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Is Excel still an Asset for Cloud-based Accounting?

The Accounting Profession

The accounting profession has been around for centuries, and depending on the era, accountants have used a variety of tools to help them in their day-to-day duties.

In ancient times, the Phoenicians used books for accounting records and they even created an alphabet for bookkeeping purposes. During medieval times, we saw the birth of double-entry bookkeeping as we know it today. Later on, in the 19th century, the modern form of accounting began to evolve into what we are familiar with today.

Inventions such as the calculator, the spreadsheet and the availability of the PC was the perfect companion for modern accountants – it allowed them to process models and reports never thought of before!  Microsoft Excel is the leading spreadsheet software used by accountants and considering it has only been around since 1985, it has completely reshaped the accounting industry replacing Lotus as the industry standard in 1993.

With the rise of cloud software-as-a-service (SaaS) software such as accounting and spreadsheets – will accounts still need to use Excel? and why?

Microsoft Excel & the Cloud

There is no doubt that SaaS applications are handy and easy-to-use. With the appearance of competing SaaS spreadsheets such as Google Sheets, the pressure is on!  Microsoft launched it’s version of Excel via the SaaS model via Office 365 a few years later.  But after 3 decades, is Excel still the leader… and if so, how long for?

For the time being, Excel holds its position as the market leader thanks to its extensive list of functionalities, not to mention the processing power that comes from being a desktop application. Google Sheets is trying to close that gap with frequent updates to their SaaS offering but this will be difficult for the more complex operations. Excel particularly excels (excuse the pun!) compared to Sheets by providing charts and pivots which are more robust, have more formatting options and better addressing the needs of business users.  Moreover, you can publish data to Power BI with a few clicks to generate those sexy dashboards which management tend to love so much!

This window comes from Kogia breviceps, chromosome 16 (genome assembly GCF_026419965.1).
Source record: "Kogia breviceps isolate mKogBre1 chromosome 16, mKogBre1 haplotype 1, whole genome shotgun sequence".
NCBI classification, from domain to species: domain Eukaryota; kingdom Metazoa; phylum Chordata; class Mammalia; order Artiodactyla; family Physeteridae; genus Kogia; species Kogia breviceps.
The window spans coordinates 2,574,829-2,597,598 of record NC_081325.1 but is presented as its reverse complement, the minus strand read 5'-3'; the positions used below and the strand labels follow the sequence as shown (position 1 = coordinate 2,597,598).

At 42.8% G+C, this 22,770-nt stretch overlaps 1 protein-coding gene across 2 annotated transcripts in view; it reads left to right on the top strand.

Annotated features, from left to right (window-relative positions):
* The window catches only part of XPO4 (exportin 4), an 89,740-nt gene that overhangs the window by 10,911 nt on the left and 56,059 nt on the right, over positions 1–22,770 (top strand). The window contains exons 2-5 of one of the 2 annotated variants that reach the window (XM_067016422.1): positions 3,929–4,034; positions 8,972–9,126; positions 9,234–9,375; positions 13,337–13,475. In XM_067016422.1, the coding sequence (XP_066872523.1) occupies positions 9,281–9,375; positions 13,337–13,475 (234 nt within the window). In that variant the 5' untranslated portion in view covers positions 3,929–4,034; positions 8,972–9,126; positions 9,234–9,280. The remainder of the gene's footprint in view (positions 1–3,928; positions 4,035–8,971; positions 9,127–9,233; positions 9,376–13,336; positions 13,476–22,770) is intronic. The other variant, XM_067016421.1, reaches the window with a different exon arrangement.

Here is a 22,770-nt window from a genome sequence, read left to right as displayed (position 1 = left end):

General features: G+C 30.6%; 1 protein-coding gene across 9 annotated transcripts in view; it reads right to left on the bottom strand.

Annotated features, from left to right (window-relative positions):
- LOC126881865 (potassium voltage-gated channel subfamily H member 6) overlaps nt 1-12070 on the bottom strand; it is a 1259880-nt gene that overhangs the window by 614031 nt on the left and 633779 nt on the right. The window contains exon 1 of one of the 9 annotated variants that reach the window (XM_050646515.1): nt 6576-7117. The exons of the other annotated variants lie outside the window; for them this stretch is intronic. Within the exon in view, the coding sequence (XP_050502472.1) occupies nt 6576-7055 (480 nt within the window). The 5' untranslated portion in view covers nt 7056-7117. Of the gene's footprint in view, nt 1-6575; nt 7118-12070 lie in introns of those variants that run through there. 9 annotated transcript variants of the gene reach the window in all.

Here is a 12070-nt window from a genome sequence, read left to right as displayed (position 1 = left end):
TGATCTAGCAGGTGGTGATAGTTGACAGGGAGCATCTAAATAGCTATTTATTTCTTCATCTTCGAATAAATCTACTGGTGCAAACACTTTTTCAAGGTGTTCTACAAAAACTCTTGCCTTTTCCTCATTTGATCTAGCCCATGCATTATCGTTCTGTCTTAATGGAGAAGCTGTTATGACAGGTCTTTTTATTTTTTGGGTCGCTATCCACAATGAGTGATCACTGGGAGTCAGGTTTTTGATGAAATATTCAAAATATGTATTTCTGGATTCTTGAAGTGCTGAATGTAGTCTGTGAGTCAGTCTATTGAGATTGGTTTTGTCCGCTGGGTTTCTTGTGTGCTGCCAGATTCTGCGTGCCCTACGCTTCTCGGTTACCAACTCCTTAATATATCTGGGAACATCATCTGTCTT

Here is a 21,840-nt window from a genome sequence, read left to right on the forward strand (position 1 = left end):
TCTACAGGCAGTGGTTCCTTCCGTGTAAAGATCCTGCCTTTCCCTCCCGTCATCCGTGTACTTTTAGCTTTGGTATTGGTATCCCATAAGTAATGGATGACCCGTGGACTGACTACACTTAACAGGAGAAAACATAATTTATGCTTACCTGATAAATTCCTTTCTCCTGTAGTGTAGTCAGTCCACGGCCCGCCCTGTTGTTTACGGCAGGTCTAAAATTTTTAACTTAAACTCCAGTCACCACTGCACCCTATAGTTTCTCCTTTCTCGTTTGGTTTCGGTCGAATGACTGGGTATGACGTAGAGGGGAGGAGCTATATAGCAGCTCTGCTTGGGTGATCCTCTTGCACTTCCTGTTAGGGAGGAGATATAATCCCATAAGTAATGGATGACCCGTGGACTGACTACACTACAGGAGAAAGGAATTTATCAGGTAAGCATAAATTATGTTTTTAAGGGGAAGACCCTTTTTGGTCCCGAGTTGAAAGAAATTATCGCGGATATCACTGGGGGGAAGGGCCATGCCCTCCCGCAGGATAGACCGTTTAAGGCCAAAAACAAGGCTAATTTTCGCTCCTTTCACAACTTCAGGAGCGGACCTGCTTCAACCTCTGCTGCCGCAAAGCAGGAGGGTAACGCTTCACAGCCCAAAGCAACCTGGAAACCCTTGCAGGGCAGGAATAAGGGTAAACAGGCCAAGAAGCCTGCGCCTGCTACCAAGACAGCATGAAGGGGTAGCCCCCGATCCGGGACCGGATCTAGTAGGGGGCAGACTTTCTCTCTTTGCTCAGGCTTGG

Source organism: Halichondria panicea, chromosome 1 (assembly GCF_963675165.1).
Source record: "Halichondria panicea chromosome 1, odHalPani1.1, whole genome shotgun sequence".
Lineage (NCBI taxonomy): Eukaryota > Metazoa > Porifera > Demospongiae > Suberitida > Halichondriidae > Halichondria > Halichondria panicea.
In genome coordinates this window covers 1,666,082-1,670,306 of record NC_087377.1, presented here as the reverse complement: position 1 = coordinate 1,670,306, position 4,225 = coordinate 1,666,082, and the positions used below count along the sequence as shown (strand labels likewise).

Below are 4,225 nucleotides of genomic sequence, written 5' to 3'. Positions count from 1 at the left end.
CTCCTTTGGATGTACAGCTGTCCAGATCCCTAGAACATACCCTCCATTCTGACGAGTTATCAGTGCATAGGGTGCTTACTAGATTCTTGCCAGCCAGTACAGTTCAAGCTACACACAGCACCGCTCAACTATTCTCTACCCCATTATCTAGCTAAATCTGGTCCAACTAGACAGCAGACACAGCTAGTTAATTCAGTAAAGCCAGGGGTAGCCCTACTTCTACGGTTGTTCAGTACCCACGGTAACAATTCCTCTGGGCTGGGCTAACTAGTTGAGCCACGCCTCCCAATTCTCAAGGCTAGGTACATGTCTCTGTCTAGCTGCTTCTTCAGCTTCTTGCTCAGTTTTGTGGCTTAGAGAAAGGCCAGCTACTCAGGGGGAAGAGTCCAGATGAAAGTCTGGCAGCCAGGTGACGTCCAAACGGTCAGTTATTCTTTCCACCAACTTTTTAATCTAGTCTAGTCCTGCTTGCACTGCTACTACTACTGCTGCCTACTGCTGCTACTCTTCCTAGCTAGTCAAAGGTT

For more advanced users, Excel offers the ability to build and run macros and dedicated add-ins like DataDear. You can write your own scripts in Sheets but it is far more complicated and requires more advanced skills.

The Google application has its advantages, these include version control and collaboration. Collaboration allows several users to simultaneously work on and edit the same spreadsheet. These features are so powerful that even Microsoft came up with a similar concept when releasing the Office 365 Excel version. Having said that, their online features are not as fleshed out as Google’s as of today. With a few more bucks per month, Microsoft also allows you to download and install Excel over a few devices making this option more attractive.  As solutions adapt, so do users and based on this principle we believe that Excel will remain the accountant’s best friend – even if some do not admit this!

Excel will continue to be a popular with accountants for years to come, taking into account that every experienced accountant likes to work in familiar territory.  What is important for these professionals is to understand Excel’s role as a supporting tool rather than the actual accounting / bookkeeping tool.  Cloud-based accounting software based on the SaaS model such as Xero or Quickbooks are much more efficient and reliable when combined with the reporting power of Microsoft Excel.  This is where DataDear comes in – it facilitates the connection between the cloud-based accounting software and Excel by creating a direct feed between the reports and the data.